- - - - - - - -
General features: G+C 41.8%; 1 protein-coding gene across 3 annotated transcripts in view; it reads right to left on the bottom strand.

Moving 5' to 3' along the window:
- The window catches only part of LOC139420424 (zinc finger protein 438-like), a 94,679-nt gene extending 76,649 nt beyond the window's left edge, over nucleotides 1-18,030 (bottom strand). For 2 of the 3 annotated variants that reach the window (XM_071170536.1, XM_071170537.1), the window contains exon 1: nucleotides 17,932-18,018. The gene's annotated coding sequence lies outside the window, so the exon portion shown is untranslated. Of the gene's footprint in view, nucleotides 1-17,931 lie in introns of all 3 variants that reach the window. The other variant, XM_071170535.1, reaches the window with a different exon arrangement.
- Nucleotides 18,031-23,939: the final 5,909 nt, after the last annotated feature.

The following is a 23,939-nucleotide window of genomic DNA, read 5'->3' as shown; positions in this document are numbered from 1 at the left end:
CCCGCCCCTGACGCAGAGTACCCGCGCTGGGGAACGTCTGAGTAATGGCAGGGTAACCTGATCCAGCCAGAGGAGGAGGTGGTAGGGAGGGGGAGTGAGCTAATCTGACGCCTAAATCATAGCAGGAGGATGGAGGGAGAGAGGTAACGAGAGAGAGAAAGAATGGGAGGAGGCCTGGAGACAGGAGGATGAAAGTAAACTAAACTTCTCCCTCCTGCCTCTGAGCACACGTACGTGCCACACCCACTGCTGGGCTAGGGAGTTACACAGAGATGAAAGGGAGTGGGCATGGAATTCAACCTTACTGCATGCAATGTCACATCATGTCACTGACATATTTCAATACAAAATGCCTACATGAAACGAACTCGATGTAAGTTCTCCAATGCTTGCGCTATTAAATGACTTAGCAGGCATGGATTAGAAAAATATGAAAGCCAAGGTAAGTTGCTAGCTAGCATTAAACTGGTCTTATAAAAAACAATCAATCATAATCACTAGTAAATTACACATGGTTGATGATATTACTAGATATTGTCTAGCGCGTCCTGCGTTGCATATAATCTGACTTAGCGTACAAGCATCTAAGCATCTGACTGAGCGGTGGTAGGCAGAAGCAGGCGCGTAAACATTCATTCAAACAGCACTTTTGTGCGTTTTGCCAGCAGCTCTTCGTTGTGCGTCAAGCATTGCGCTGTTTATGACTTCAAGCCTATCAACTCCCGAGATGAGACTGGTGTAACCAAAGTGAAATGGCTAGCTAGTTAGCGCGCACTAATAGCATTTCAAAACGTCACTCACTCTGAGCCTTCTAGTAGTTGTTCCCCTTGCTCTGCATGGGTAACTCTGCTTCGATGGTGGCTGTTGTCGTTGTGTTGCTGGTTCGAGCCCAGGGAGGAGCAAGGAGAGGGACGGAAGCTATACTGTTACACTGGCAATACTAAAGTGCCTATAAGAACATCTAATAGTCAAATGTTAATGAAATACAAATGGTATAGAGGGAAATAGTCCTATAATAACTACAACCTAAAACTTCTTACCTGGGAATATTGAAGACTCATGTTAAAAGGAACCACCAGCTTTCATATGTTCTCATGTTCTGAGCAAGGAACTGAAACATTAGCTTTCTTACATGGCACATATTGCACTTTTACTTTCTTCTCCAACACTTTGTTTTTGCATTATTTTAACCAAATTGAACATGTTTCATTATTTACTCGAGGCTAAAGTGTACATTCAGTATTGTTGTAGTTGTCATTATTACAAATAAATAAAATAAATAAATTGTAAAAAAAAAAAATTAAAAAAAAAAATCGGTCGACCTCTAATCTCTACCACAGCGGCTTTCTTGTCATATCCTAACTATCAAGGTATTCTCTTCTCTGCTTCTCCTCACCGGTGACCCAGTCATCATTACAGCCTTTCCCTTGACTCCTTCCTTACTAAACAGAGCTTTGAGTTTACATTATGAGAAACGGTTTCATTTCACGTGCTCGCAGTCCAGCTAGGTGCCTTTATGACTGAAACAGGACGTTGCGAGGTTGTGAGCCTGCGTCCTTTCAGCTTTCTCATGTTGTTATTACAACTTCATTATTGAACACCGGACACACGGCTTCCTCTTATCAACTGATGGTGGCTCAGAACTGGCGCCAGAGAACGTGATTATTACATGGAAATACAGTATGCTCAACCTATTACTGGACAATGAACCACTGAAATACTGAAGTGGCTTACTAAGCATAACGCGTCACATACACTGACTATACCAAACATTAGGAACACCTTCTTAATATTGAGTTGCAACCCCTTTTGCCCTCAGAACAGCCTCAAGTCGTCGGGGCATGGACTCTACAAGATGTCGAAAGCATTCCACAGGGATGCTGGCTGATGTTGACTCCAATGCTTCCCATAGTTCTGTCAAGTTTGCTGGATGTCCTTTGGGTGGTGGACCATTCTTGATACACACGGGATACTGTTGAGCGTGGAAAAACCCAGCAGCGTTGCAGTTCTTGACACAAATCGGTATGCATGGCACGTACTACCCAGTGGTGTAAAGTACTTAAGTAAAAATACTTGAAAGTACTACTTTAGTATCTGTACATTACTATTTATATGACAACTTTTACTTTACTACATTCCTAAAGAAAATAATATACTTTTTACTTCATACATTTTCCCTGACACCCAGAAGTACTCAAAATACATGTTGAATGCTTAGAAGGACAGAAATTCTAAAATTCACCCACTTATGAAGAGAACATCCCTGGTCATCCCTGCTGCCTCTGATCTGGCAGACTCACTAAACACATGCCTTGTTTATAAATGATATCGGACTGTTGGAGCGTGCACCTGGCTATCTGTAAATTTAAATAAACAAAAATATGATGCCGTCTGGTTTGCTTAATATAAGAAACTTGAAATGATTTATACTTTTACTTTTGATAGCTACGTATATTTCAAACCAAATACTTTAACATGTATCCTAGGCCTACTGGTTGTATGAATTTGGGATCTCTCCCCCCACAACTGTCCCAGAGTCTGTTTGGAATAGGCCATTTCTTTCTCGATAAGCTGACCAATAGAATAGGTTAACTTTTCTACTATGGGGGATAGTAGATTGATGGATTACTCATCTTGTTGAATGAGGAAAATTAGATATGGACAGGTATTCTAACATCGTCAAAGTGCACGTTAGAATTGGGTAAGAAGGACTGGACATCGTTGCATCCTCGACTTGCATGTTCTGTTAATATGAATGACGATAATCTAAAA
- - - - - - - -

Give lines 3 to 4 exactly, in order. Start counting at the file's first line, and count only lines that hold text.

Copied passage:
- The window catches only part of LOC139420424 (zinc finger protein 438-like), a 94,679-nt gene extending 76,649 nt beyond the window's left edge, over nucleotides 1-18,030 (bottom strand). For 2 of the 3 annotated variants that reach the window (XM_071170536.1, XM_071170537.1), the window contains exon 1: nucleotides 17,932-18,018. The gene's annotated coding sequence lies outside the window, so the exon portion shown is untranslated. Of the gene's footprint in view, nucleotides 1-17,931 lie in introns of all 3 variants that reach the window. The other variant, XM_071170535.1, reaches the window with a different exon arrangement.
- Nucleotides 18,031-23,939: the final 5,909 nt, after the last annotated feature.